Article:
writing

The Value of Cryptic Notes

There was one good thing about the week or so I spent on business stuff: My brain seems to have solved the plot problem I was wrestling with before I had to put the writing on hiatus. There was something I wanted to have happen, but it was mutually exclusive with another thing I wanted to have happen. When I was reviewing my notes yesterday, I couldn’t quite decipher what I’d written, mostly why I’d suggested something, and I misinterpreted it, but then the misinterpretation turned out to be the solution to the problem because it put one of the things I wanted to have happen in a different place, which allowed the other thing to happen.

Hooray for bad handwriting, cryptic notes, and time away to forget what I originally meant.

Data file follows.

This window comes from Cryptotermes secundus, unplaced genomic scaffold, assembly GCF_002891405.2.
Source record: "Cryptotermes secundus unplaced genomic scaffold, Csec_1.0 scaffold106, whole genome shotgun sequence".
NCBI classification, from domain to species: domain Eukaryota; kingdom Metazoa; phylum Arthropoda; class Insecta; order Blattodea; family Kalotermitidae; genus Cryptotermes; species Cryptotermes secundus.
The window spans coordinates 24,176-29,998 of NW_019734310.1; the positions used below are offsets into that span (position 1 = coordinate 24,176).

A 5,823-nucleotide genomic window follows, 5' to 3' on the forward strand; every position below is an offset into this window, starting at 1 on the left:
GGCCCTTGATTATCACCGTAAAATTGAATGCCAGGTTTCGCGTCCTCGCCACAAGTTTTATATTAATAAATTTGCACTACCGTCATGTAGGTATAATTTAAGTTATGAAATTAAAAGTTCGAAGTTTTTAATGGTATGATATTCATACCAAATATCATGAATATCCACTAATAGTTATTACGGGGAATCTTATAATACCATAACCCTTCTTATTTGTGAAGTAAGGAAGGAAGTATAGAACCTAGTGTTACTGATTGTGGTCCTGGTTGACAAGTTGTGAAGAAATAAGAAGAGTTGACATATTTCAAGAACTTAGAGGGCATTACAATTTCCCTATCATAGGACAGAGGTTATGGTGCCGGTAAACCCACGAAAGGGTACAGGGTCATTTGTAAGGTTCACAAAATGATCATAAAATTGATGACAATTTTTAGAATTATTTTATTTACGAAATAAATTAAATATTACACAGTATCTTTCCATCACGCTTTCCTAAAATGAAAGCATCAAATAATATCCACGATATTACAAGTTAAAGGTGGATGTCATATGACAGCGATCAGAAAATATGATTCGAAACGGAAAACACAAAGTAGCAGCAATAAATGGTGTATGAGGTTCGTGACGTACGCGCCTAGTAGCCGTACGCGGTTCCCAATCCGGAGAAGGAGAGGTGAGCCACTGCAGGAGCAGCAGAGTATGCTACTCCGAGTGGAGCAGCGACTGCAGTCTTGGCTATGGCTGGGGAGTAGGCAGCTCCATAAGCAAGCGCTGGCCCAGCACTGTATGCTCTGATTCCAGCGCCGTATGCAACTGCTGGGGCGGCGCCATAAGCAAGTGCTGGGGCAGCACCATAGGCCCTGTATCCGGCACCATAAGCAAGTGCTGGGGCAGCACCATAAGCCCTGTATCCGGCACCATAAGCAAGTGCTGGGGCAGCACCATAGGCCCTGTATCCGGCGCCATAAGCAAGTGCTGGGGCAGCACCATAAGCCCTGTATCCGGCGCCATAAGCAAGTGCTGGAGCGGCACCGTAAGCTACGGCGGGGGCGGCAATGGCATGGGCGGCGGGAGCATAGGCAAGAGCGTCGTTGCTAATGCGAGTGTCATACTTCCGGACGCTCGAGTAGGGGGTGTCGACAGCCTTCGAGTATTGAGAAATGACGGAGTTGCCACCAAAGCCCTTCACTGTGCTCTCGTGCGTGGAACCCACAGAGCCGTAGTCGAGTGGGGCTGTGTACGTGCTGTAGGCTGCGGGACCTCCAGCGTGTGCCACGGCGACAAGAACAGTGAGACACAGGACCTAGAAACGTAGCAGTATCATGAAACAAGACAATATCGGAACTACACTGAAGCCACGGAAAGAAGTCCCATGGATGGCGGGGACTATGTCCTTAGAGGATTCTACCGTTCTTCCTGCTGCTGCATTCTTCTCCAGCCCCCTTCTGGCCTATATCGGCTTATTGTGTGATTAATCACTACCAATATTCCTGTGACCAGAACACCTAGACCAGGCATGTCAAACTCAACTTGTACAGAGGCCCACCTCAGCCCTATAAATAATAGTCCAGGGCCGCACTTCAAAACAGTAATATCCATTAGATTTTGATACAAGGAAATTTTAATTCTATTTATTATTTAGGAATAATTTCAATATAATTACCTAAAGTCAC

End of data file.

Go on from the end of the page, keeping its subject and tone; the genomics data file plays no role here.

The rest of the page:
I suspect that I get more good ideas and solutions out of bad handwriting and cryptic notes than I lose brilliant ideas because I can’t read or understand them later. It’s not so much the original idea that’s so brilliant as it’s the idea that comes after I’ve had a chance to mull it over, and that idea tends to come from attempting to decipher the cryptic notes.

Bad handwriting is also a good source of fantasy names. I may have written “Mike,” but it ends up looking like “Melke,” which is a decent fantasy name. It would be fun to write an entire book where all the characters are named based on attempts at deciphering my handwriting.

I am so fortunate to live in the day of personal computers. I was watching a documentary on Jane Austen and how she wrote, and I’d be doomed if I had to write and submit my manuscripts in longhand.

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